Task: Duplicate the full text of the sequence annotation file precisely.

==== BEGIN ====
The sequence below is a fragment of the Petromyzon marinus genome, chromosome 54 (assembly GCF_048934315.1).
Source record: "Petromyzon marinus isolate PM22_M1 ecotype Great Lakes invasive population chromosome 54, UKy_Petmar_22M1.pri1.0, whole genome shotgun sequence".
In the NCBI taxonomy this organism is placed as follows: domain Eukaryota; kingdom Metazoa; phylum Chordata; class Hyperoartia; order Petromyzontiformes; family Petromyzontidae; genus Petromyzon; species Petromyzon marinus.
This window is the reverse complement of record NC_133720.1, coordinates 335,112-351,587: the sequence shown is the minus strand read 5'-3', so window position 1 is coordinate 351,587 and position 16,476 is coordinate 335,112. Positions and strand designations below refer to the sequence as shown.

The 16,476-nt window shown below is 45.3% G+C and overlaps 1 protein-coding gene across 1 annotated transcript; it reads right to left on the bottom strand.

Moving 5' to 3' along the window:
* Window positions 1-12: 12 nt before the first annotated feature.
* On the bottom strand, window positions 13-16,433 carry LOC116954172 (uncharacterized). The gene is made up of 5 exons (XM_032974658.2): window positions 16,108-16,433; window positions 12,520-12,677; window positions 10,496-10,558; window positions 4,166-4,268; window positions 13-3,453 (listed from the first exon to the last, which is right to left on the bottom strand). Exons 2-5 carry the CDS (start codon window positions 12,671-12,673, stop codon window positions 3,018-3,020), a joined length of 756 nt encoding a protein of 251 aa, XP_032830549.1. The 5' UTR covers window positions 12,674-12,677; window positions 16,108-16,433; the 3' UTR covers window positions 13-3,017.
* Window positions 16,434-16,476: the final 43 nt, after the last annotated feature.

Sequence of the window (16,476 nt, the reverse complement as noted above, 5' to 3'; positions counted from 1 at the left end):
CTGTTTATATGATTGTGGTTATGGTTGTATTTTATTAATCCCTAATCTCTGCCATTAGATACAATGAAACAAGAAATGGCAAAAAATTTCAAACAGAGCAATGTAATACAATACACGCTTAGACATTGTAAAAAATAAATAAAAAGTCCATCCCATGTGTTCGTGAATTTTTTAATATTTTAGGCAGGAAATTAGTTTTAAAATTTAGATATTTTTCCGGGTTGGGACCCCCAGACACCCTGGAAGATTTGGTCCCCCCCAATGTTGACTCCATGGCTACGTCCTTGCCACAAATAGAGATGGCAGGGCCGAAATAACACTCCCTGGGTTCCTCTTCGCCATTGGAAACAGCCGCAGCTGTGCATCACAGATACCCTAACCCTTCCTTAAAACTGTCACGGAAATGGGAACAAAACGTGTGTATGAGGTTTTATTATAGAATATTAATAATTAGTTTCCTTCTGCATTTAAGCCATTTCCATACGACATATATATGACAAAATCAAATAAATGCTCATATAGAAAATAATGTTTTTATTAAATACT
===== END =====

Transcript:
The sequence below is a fragment of the Petromyzon marinus genome, chromosome 54 (assembly GCF_048934315.1).
Source record: "Petromyzon marinus isolate PM22_M1 ecotype Great Lakes invasive population chromosome 54, UKy_Petmar_22M1.pri1.0, whole genome shotgun sequence".
In the NCBI taxonomy this organism is placed as follows: domain Eukaryota; kingdom Metazoa; phylum Chordata; class Hyperoartia; order Petromyzontiformes; family Petromyzontidae; genus Petromyzon; species Petromyzon marinus.
This window is the reverse complement of record NC_133720.1, coordinates 335,112-351,587: the sequence shown is the minus strand read 5'-3', so window position 1 is coordinate 351,587 and position 16,476 is coordinate 335,112. Positions and strand designations below refer to the sequence as shown.

The 16,476-nt window shown below is 45.3% G+C and overlaps 1 protein-coding gene across 1 annotated transcript; it reads right to left on the bottom strand.

Moving 5' to 3' along the window:
* Window positions 1-12: 12 nt before the first annotated feature.
* On the bottom strand, window positions 13-16,433 carry LOC116954172 (uncharacterized). The gene is made up of 5 exons (XM_032974658.2): window positions 16,108-16,433; window positions 12,520-12,677; window positions 10,496-10,558; window positions 4,166-4,268; window positions 13-3,453 (listed from the first exon to the last, which is right to left on the bottom strand). Exons 2-5 carry the CDS (start codon window positions 12,671-12,673, stop codon window positions 3,018-3,020), a joined length of 756 nt encoding a protein of 251 aa, XP_032830549.1. The 5' UTR covers window positions 12,674-12,677; window positions 16,108-16,433; the 3' UTR covers window positions 13-3,017.
* Window positions 16,434-16,476: the final 43 nt, after the last annotated feature.

Sequence of the window (16,476 nt, the reverse complement as noted above, 5' to 3'; positions counted from 1 at the left end):
CTGTTTATATGATTGTGGTTATGGTTGTATTTTATTAATCCCTAATCTCTGCCATTAGATACAATGAAACAAGAAATGGCAAAAAATTTCAAACAGAGCAATGTAATACAATACACGCTTAGACATTGTAAAAAATAAATAAAAAGTCCATCCCATGTGTTCGTGAATTTTTTAATATTTTAGGCAGGAAATTAGTTTTAAAATTTAGATATTTTTCCGGGTTGGGACCCCCAGACACCCTGGAAGATTTGGTCCCCCCCAATGTTGACTCCATGGCTACGTCCTTGCCACAAATAGAGATGGCAGGGCCGAAATAACACTCCCTGGGTTCCTCTTCGCCATTGGAAACAGCCGCAGCTGTGCATCACAGATACCCTAACCCTTCCTTAAAACTGTCACGGAAATGGGAACAAAACGTGTGTATGAGGTTTTATTATAGAATATTAATAATTAGTTTCCTTCTGCATTTAAGCCATTTCCATACGACATATATATGACAAAATCAAATAAATGCTCATATAGAAAATAATGTTTTTATTAAATACT